Could Your Plastic Water Bottle Make You Fatter?
It may be difficult to imagine how your plastic water bottle could make you fatter. However, new research has shown that the plastics component BPS (bisphenol S), which was designed to replace BPA (bisphenol A) in food and beverage packaging, enhances the development of fat cells in humans and seems to have as many health concerns as its predecessor.
Why plastic water bottles can be harmful
Perhaps you remember how the plastics component BPA was linked to serious health concerns and thus largely eliminated from plastic infant bottles and sippy cups as well as from many water and other beverage bottles and food containers. That’s because studies in animals and humans of this hormone disruptor have indicated that BPA is associated with infertility in men and women, elevated blood pressure, behavior and brain problems in infants and young children, cancer, childhood obesity, heart problems, and diabetes, among other conditions.
Researchers addressed the BPA scare by developing BPS, yet it seems this chemical has similar negative effects on hormones and your health, as well as possibly contribute to making you fatter. That's because BPS and BPA can leach into your water, other beverages, and food from plastic bottles and food containers lined or made with these chemicals.
Study of plastic and fat cells
A research team from Health Canada, under direction of Ella Atlas, PhD, harvested cells called preadipocytes from the abdomen, hip, or thigh of female volunteers. These undifferentiated cells have the ability to transform into fat cells (adipocytes).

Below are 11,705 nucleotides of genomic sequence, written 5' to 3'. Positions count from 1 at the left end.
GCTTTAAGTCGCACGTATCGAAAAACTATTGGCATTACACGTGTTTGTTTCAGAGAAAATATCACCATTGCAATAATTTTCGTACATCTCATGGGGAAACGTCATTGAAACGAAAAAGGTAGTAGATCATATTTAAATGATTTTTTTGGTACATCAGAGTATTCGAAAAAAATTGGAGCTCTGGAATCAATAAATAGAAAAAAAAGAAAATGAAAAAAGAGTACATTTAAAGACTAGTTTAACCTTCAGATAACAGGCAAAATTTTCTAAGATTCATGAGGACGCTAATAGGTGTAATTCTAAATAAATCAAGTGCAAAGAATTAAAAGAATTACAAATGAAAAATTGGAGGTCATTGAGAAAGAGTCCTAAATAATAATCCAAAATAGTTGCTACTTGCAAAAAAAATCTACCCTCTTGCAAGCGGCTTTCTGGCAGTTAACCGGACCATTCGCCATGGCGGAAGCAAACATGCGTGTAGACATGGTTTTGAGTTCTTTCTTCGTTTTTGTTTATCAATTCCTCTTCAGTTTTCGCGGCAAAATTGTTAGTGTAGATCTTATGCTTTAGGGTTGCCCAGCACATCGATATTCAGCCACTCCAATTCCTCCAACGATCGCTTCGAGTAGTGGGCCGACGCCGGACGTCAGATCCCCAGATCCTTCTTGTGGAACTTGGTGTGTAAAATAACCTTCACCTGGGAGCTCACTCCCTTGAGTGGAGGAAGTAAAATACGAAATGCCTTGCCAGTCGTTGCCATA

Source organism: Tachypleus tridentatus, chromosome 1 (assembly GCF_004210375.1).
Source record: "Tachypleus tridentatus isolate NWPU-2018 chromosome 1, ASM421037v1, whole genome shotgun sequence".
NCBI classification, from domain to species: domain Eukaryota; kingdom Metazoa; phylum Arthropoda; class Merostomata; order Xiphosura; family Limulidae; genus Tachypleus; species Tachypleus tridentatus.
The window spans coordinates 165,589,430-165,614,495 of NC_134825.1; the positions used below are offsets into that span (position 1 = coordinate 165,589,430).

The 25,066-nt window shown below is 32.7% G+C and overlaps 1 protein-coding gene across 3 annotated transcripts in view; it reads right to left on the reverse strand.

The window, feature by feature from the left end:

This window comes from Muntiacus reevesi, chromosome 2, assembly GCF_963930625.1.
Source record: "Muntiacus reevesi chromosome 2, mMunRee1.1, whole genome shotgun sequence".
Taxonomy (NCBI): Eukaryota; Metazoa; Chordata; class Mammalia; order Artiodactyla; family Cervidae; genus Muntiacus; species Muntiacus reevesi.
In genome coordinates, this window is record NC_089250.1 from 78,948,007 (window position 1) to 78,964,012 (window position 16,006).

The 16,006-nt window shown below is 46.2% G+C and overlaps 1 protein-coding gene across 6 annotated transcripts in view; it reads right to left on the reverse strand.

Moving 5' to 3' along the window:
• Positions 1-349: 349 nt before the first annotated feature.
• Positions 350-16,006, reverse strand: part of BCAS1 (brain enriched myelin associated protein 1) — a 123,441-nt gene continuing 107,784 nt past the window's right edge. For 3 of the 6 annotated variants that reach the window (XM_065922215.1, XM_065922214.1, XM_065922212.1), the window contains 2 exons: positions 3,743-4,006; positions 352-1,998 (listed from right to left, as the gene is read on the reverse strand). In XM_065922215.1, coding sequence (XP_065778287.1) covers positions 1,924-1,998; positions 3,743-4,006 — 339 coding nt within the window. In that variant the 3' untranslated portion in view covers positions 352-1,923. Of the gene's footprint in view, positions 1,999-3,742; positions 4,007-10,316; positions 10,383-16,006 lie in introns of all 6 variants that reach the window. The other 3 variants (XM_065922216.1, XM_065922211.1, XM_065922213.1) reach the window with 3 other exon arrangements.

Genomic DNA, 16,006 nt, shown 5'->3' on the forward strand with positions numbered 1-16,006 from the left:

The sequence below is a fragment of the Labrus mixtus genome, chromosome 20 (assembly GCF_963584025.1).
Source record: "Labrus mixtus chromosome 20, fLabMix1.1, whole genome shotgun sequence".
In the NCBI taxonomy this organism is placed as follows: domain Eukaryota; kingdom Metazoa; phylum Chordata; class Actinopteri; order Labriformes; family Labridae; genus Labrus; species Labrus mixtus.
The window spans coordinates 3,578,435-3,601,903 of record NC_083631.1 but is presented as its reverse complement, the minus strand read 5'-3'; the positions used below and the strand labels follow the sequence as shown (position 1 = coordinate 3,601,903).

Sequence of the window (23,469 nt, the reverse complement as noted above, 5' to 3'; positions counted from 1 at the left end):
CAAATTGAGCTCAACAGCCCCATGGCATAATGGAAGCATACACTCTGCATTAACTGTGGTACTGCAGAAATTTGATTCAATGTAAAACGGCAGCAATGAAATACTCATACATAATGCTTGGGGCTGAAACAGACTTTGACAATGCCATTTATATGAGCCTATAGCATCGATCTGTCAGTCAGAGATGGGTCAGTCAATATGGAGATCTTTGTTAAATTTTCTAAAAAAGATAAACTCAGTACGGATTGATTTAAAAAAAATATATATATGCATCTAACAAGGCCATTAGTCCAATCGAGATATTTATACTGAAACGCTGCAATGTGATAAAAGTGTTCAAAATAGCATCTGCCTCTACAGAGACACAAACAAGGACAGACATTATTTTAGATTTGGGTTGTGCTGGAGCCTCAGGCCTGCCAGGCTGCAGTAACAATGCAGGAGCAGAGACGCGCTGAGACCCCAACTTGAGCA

For 14 days, the cells were exposed to various concentrations of BPS or dexamethasone, a chemical that can trigger the formation of fat cells. At the end of the study period, the investigators found that:
- All concentrations of BPS prompted the formation of fat cells
- The lowest and highest concentrations of BPS resulted in the greatest accumulation of lipids (fats), while moderate concentrations were associated with a smaller accumulation
It’s important to note that even exposure to minimal levels of this hormone-disrupting chemical can cause problems with hormone functioning. Since even minor changes to your hormone levels can have a significant impact on a wide variety of bodily functions, such as heart rate, metabolism, and sleep, it’s well worth exploring this issue further.
The authors concluded that “This study shows that BPS and BPA have similar effects on fat cell formation, lipid accumulation and expression of genes important for lipid metabolism.”
How to avoid plastics that could make you fatter
Plastic water bottles are not the only items that can expose you to BPS and BPA. Here are some suggestions on how to avoid these chemicals:
- Instead of plastic containers for food and water, use those made of stainless steel, porcelain, or glass
- Never heat plastic in the microwave, since heat can cause the chemicals to leach out into food and beverages. Similarly, don’t use plastic water bottles, especially if you leave them out in the sun.
- Avoid canned foods as much as possible, as the linings can contain BPA or BPS. Choose fresh or frozen foods instead
- Avoid handling thermal paper, such as cash register receipts
We don’t yet know how much your plastic water bottle and other exposures to BPS and BPA contribute to an increase in fat cells and obesity. However, given what’s been discovered previously about the health effects of BPA and BPS, this latest information seems to support avoiding exposure whenever possible.
Also Read: Plastic plague, fight back
Atlas E et al. Bisphenol S induces adipogenesis in primary human preadipocytes from female donors. Endocrinology 2016 Mar 22 online
WebMD. The facts about bisphenol-A
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